Originally published by The LA Times
In recent days, images of squalid conditions for migrants held by the Border Patrol have been made public by a congressman, federal government inspectors and advocacy groups. Meanwhile, the Border Patrol has reported the deaths of additional migrants in custody and has launched an investigation into a private Facebook group purportedly used by agents to post obscene and racist statements, some mocking migrant deaths.On Sunday, President Trump tweeted that news media accounts — many of which are based on the images and descriptions of federal inspectors and elected officials — are “phony and exaggerated.” With the number of controversies spiraling as overcrowding at the border increases, here’s a look at questions concerning the latest developments:
How bad are conditions in U.S. Customs and Border Protection migrant holding areas?
Last week, investigators from the Department of Homeland Security inspector general’s office issued a scathing report citing “dangerous overcrowding” at Border Patrol temporary lockups they visited in Texas’ Rio Grande Valley last month.
The detention centers were built to house migrants before being transferred to Immigration and Customs Enforcement for release or longer term detention. But as ICE facilities have filled, a backlog has developed, officials said.
The new report said migrants were held by the Border Patrol for up to a month without enough food, hygiene or laundry facilities that it said required “immediate attention and action.” Investigators included photos of migrants holding handmade signs to cell windows detailing how long they had been held and pleading for help.
U.S. Customs and Border Protection officials have said that their detention centers have filled as nearly 600,000 migrants have arrived at the border since the fiscal year started in October, and that they are expanding massive temporary tent detention centers in the Rio Grande Valley to ease the crowding. Border Patrol officials have also promised to improve medical services. They made similar promises after the inspector general’s office released a critical report in May on overcrowding at detention centers in El Paso.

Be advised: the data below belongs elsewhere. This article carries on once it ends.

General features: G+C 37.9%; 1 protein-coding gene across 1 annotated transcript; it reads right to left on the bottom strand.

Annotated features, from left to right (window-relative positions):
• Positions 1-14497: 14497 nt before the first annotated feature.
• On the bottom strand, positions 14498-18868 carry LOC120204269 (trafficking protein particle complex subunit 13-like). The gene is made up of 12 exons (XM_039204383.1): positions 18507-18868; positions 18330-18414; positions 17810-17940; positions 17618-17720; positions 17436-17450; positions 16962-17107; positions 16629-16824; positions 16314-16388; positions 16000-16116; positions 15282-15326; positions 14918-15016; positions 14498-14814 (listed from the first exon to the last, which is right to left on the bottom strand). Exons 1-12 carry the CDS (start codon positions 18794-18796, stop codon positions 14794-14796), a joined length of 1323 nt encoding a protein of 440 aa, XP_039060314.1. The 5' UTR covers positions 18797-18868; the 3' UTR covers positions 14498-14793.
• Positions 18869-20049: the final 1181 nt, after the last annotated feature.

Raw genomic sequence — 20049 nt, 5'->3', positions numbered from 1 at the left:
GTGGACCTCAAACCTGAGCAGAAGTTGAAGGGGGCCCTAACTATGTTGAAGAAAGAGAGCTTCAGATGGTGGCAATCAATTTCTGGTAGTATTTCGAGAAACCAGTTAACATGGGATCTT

That month, the federal government reported that more than 144,000 migrants arrived at the border with Mexico, a 13-year monthly high, many of them families seeking asylum.
Child welfare standards for migrants in detention are governed by the terms of the 1997 Flores federal court settlement. The Border Patrol must allow lawyers, doctors and others monitors to visit and interview children in its custody, as was done last month in South Texas.
Afterward, lawyers representing migrant children requested that a federal judge in Los Angeles issue a temporary restraining order that would force the government to allow the facilities to be inspected and staffed by medical professionals. On June 28, Judge Dolly Gee ruled that lawyers for the government and migrant children must attend mediation with an independent monitor to ensure the Trump administration complies with the Flores settlement’s detention standards. The judge gave them until Friday to file a report on what they have agreed to do to address conditions for detained migrant children.
Why are migrants getting sick in detention?
Border Patrol officials have reported recent outbreaks of chicken pox, flu, measles and mumps in their detention centers. They say they medically screen all migrant children upon arrival, and that some are already ill.
In the Rio Grande Valley, the busiest border stretch for crossings, agents reported transporting more than 30 migrants daily last month for treatment in hospitals. Migrants suspected of being ill were quarantined at a Border Patrol station in Weslaco, Texas. At least one 16-year-old Guatemalan migrant died after being diagnosed with flu and quarantined at Weslaco.
Advocates who visited migrants there last month say the Border Patrol could do more to prevent the spread of disease.
During a tour in late June of the largest migrant detention facility on the border in McAllen, Texas, Border Patrol supervisor Carmen Qualia said they had run out of money months before to house migrants.
Designed to house 2,500, the converted warehouse was often overcrowded, and exhausted its $12.5-million annual budget in April for the fiscal year that ends in September.
“This is the ramification,” Qualia said, pointing to cells packed with migrant men she said had been held for several days. “This is way more than we ever anticipated.”
Among those being held at the facility were children who arrived at the border without an adult. By law, they are supposed to be transferred to the Department of Health and Human Services for placement in shelters within 72 hours, but hundreds had been held longer than that in McAllen because HHS was not transferring them quickly enough to shelters, Qualia said.
Does the Border Patrol provide migrants food, water, soap, medicine and other necessities?
Hope Frye, a San Francisco-based immigration lawyer, said many of the children she saw at the Border Patrol detention center in McAllen last month had not been fed, washed or medically screened and were sick with what appeared to be the flu.